The other good news is that as much as Baltimore turns the ball over, they haven't forced all that many turnovers either (5 fumbles, 12 interceptions). The Ravens are also far off their sack pace of 2006 when they had 60 (22 through 11 games this year), and San Diego's Philip Rivers tore them up last week.
Incidentally, the Ravens (and the Giants) have never allowed a Brady passing touchdown. Of course, it's just that one game so far.
Patriots on Defense
The Ravens are 29th in the league in scoring offense, ranking below every team New England has played this season (Bills are 28th). They are 21st in both rushing and passing with 7 touchdowns in each category.
Baltimore is in trouble with primary target Todd Heap listed as questionable with a thigh injury (he's missed the last two games and has played in just two games since Week 4) and backup wide receiver Demetrius Williams out of the game. Running back Willis McGahee is nursing an injured ankle; he's not 100 percent, but he should be serviceable.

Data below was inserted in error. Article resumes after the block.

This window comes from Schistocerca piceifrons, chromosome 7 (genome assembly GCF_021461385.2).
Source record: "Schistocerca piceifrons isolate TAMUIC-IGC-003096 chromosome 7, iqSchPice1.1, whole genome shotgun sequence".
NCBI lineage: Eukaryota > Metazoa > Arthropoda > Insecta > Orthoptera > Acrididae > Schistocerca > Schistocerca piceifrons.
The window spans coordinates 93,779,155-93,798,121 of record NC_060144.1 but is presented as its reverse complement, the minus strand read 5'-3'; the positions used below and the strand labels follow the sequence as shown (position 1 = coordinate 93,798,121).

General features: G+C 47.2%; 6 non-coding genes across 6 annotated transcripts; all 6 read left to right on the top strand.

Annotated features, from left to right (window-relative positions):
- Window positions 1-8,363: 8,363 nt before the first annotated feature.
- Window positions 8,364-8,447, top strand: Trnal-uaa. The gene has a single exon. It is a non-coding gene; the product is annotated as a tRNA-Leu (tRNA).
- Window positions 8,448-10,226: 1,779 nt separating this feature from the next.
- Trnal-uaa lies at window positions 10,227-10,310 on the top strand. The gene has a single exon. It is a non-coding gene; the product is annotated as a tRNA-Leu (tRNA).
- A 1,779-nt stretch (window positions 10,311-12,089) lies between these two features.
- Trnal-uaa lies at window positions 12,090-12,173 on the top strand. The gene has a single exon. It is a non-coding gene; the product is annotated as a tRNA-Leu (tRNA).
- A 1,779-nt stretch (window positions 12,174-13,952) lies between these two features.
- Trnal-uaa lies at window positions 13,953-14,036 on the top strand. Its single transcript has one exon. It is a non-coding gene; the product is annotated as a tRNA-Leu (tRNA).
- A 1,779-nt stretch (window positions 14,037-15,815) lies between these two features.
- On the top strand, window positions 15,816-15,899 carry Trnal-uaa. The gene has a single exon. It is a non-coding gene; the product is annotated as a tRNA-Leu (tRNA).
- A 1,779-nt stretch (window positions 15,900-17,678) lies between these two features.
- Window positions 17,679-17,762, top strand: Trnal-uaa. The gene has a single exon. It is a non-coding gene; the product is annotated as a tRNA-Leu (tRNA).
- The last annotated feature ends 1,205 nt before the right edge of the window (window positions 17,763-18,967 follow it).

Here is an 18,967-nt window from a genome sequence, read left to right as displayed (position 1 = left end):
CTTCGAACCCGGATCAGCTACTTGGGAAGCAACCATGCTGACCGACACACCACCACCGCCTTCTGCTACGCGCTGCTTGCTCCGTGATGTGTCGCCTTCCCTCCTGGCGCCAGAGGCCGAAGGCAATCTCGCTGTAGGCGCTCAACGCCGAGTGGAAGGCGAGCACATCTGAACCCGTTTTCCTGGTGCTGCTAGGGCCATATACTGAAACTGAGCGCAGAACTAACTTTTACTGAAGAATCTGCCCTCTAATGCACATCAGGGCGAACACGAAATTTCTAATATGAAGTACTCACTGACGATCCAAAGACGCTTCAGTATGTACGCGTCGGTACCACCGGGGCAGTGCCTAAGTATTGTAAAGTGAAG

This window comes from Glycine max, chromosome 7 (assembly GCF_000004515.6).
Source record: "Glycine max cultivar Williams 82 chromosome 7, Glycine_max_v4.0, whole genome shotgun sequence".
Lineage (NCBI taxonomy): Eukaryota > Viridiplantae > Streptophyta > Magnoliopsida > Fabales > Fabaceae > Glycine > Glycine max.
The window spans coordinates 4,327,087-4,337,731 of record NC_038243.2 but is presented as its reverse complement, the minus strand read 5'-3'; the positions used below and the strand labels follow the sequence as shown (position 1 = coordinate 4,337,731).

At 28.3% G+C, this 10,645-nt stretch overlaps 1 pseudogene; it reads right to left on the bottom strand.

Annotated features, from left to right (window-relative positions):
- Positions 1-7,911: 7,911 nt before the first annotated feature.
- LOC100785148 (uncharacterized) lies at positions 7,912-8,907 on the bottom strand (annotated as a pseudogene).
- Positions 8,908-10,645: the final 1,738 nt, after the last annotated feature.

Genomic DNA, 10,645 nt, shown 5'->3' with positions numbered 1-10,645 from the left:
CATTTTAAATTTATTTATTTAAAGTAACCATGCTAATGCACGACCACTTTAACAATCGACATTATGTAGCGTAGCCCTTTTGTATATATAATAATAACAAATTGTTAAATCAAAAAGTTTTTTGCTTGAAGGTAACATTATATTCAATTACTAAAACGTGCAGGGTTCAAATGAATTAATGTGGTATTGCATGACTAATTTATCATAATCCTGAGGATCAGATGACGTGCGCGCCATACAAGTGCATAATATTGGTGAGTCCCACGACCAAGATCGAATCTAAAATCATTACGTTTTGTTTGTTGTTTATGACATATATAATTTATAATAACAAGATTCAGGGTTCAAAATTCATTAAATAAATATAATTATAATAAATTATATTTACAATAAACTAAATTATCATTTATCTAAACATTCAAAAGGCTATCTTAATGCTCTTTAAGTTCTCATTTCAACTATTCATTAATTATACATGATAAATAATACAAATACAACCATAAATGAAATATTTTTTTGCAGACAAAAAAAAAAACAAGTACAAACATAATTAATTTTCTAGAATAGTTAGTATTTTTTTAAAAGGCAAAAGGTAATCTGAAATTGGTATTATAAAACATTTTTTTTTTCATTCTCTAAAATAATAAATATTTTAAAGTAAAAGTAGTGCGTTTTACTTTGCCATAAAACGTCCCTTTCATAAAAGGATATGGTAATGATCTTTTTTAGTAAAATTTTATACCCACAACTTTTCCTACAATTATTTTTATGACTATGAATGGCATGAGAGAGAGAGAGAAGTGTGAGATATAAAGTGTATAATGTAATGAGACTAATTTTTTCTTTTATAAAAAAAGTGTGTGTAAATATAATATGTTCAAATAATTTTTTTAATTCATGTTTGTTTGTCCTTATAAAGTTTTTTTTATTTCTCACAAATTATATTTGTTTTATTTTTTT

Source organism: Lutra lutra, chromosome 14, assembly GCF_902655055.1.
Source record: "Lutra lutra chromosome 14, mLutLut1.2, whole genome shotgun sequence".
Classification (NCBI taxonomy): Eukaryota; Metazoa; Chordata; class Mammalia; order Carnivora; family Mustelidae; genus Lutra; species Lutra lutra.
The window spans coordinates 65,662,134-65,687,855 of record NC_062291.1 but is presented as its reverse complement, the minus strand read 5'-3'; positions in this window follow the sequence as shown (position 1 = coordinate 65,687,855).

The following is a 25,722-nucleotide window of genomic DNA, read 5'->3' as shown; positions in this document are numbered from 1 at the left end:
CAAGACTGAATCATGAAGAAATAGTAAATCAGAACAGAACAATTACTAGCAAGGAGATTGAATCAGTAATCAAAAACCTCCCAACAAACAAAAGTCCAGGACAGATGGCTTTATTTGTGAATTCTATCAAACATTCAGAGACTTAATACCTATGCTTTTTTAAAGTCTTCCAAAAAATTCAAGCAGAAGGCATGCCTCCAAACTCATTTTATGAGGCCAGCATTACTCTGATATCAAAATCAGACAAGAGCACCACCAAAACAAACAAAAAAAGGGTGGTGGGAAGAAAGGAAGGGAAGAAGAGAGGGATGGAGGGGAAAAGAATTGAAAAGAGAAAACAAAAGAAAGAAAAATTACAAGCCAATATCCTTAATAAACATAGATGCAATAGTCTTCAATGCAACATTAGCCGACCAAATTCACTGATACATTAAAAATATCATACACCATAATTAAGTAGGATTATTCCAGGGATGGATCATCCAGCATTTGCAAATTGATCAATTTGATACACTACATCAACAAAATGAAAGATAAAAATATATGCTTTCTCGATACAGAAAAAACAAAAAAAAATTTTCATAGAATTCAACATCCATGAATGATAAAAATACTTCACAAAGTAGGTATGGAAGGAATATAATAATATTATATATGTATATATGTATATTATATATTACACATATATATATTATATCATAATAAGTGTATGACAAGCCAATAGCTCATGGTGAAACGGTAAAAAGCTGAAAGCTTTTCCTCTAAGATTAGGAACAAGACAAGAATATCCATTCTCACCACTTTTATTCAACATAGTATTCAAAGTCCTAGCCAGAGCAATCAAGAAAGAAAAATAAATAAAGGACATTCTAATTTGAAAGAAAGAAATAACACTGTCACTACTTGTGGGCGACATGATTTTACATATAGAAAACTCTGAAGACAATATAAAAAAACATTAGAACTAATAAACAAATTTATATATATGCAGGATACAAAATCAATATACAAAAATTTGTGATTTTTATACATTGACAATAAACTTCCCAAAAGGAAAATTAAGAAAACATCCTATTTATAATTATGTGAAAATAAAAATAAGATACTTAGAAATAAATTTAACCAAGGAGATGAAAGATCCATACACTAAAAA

The Ravens' biggest problem is quarterback, where neither Steve McNair (who's out) nor Kyle Boller (who's starting) have played well. Boller has just 5 touchdowns with 5 interceptions. He's completing just 60 percent of his passes, and he has a passer rating of 74.6. In nine games (five started) Boller has been sacked 16 times, and 27 combined with McNair.
New England likely will focus on McGahee, who has a vast majority of Baltimore's carries and is their second leading receiver (tied with Mark Clayton with 33 receptions). The Patriots will play the run and concentrate coverage efforts on Derrick Mason, who trails Cincinnati's T.J. Houshmandzadeh (83) and New England's Wes Welker (81) in receptions with 79.
The Patriots defense gets a bit of a makeover with the loss of linebacker Rosevelt Colvin, who was placed on injured reserve after hurting his foot last week against Philly. That likely moves Thomas to Colvin's outside linebacker spot, where Thomas is more at home anyway. It's been suggested that Thomas may regain some of his intangible play-making ability back on the outside.